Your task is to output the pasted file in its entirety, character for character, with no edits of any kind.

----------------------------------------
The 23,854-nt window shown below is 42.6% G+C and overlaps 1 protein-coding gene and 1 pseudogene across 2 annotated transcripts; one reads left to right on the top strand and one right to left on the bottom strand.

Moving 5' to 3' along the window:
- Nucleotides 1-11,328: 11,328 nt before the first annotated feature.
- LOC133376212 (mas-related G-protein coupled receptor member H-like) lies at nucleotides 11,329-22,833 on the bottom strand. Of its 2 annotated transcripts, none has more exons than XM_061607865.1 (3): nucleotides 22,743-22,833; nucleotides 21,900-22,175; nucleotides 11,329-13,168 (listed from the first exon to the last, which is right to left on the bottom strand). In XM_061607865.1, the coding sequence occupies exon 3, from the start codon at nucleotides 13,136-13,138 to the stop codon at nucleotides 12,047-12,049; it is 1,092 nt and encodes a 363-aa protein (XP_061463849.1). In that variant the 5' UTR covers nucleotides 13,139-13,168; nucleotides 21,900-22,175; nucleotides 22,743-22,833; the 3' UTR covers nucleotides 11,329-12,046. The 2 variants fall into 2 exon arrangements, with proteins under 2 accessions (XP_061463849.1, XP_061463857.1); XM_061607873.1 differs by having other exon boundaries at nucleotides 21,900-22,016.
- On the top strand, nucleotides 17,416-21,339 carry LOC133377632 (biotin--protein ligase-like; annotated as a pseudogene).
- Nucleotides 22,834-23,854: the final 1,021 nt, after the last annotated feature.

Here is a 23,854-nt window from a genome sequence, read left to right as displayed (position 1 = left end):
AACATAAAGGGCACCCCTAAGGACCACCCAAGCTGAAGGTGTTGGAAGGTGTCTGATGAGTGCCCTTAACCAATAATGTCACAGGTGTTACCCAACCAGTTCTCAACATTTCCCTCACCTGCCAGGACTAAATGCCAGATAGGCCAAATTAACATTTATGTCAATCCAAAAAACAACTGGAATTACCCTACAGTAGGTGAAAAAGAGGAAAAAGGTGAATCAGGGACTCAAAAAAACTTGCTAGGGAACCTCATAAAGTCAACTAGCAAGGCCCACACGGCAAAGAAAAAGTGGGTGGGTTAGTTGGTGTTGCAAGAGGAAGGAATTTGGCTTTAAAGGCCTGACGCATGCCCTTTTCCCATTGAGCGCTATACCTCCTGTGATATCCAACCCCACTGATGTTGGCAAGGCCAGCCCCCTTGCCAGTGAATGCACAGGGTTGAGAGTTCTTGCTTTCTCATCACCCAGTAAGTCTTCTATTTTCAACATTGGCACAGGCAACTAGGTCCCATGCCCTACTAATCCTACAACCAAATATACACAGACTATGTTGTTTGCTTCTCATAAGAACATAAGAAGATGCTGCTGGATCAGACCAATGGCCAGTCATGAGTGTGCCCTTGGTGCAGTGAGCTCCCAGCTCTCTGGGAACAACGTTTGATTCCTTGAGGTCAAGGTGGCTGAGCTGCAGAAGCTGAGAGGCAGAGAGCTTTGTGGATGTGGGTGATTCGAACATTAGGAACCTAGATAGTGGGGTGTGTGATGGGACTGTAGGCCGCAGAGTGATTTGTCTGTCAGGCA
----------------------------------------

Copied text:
The 23,854-nt window shown below is 42.6% G+C and overlaps 1 protein-coding gene and 1 pseudogene across 2 annotated transcripts; one reads left to right on the top strand and one right to left on the bottom strand.

Moving 5' to 3' along the window:
- Nucleotides 1-11,328: 11,328 nt before the first annotated feature.
- LOC133376212 (mas-related G-protein coupled receptor member H-like) lies at nucleotides 11,329-22,833 on the bottom strand. Of its 2 annotated transcripts, none has more exons than XM_061607865.1 (3): nucleotides 22,743-22,833; nucleotides 21,900-22,175; nucleotides 11,329-13,168 (listed from the first exon to the last, which is right to left on the bottom strand). In XM_061607865.1, the coding sequence occupies exon 3, from the start codon at nucleotides 13,136-13,138 to the stop codon at nucleotides 12,047-12,049; it is 1,092 nt and encodes a 363-aa protein (XP_061463849.1). In that variant the 5' UTR covers nucleotides 13,139-13,168; nucleotides 21,900-22,175; nucleotides 22,743-22,833; the 3' UTR covers nucleotides 11,329-12,046. The 2 variants fall into 2 exon arrangements, with proteins under 2 accessions (XP_061463849.1, XP_061463857.1); XM_061607873.1 differs by having other exon boundaries at nucleotides 21,900-22,016.
- On the top strand, nucleotides 17,416-21,339 carry LOC133377632 (biotin--protein ligase-like; annotated as a pseudogene).
- Nucleotides 22,834-23,854: the final 1,021 nt, after the last annotated feature.

Here is a 23,854-nt window from a genome sequence, read left to right as displayed (position 1 = left end):
AACATAAAGGGCACCCCTAAGGACCACCCAAGCTGAAGGTGTTGGAAGGTGTCTGATGAGTGCCCTTAACCAATAATGTCACAGGTGTTACCCAACCAGTTCTCAACATTTCCCTCACCTGCCAGGACTAAATGCCAGATAGGCCAAATTAACATTTATGTCAATCCAAAAAACAACTGGAATTACCCTACAGTAGGTGAAAAAGAGGAAAAAGGTGAATCAGGGACTCAAAAAAACTTGCTAGGGAACCTCATAAAGTCAACTAGCAAGGCCCACACGGCAAAGAAAAAGTGGGTGGGTTAGTTGGTGTTGCAAGAGGAAGGAATTTGGCTTTAAAGGCCTGACGCATGCCCTTTTCCCATTGAGCGCTATACCTCCTGTGATATCCAACCCCACTGATGTTGGCAAGGCCAGCCCCCTTGCCAGTGAATGCACAGGGTTGAGAGTTCTTGCTTTCTCATCACCCAGTAAGTCTTCTATTTTCAACATTGGCACAGGCAACTAGGTCCCATGCCCTACTAATCCTACAACCAAATATACACAGACTATGTTGTTTGCTTCTCATAAGAACATAAGAAGATGCTGCTGGATCAGACCAATGGCCAGTCATGAGTGTGCCCTTGGTGCAGTGAGCTCCCAGCTCTCTGGGAACAACGTTTGATTCCTTGAGGTCAAGGTGGCTGAGCTGCAGAAGCTGAGAGGCAGAGAGCTTTGTGGATGTGGGTGATTCGAACATTAGGAACCTAGATAGTGGGGTGTGTGATGGGACTGTAGGCCGCAGAGTGATTTGTCTGTCAGGCA